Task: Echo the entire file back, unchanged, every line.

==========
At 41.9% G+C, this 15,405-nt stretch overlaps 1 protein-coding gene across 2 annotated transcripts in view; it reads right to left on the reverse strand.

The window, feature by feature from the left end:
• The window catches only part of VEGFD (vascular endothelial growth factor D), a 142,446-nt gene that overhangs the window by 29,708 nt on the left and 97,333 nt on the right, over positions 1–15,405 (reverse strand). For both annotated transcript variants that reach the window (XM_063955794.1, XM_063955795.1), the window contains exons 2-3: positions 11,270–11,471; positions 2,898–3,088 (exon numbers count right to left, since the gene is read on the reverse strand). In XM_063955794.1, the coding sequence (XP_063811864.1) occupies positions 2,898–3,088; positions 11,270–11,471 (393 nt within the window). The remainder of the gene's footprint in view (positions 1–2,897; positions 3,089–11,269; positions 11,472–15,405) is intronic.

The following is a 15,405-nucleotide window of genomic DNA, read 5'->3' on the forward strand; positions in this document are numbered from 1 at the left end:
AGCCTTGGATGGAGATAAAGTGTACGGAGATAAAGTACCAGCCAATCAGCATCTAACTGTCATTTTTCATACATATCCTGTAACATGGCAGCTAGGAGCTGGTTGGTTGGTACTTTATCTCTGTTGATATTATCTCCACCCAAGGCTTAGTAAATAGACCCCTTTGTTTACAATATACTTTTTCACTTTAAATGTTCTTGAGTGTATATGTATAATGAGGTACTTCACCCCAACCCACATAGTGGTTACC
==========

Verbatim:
At 41.9% G+C, this 15,405-nt stretch overlaps 1 protein-coding gene across 2 annotated transcripts in view; it reads right to left on the reverse strand.

The window, feature by feature from the left end:
• The window catches only part of VEGFD (vascular endothelial growth factor D), a 142,446-nt gene that overhangs the window by 29,708 nt on the left and 97,333 nt on the right, over positions 1–15,405 (reverse strand). For both annotated transcript variants that reach the window (XM_063955794.1, XM_063955795.1), the window contains exons 2-3: positions 11,270–11,471; positions 2,898–3,088 (exon numbers count right to left, since the gene is read on the reverse strand). In XM_063955794.1, the coding sequence (XP_063811864.1) occupies positions 2,898–3,088; positions 11,270–11,471 (393 nt within the window). The remainder of the gene's footprint in view (positions 1–2,897; positions 3,089–11,269; positions 11,472–15,405) is intronic.

The following is a 15,405-nucleotide window of genomic DNA, read 5'->3' on the forward strand; positions in this document are numbered from 1 at the left end:
AGCCTTGGATGGAGATAAAGTGTACGGAGATAAAGTACCAGCCAATCAGCATCTAACTGTCATTTTTCATACATATCCTGTAACATGGCAGCTAGGAGCTGGTTGGTTGGTACTTTATCTCTGTTGATATTATCTCCACCCAAGGCTTAGTAAATAGACCCCTTTGTTTACAATATACTTTTTCACTTTAAATGTTCTTGAGTGTATATGTATAATGAGGTACTTCACCCCAACCCACATAGTGGTTACC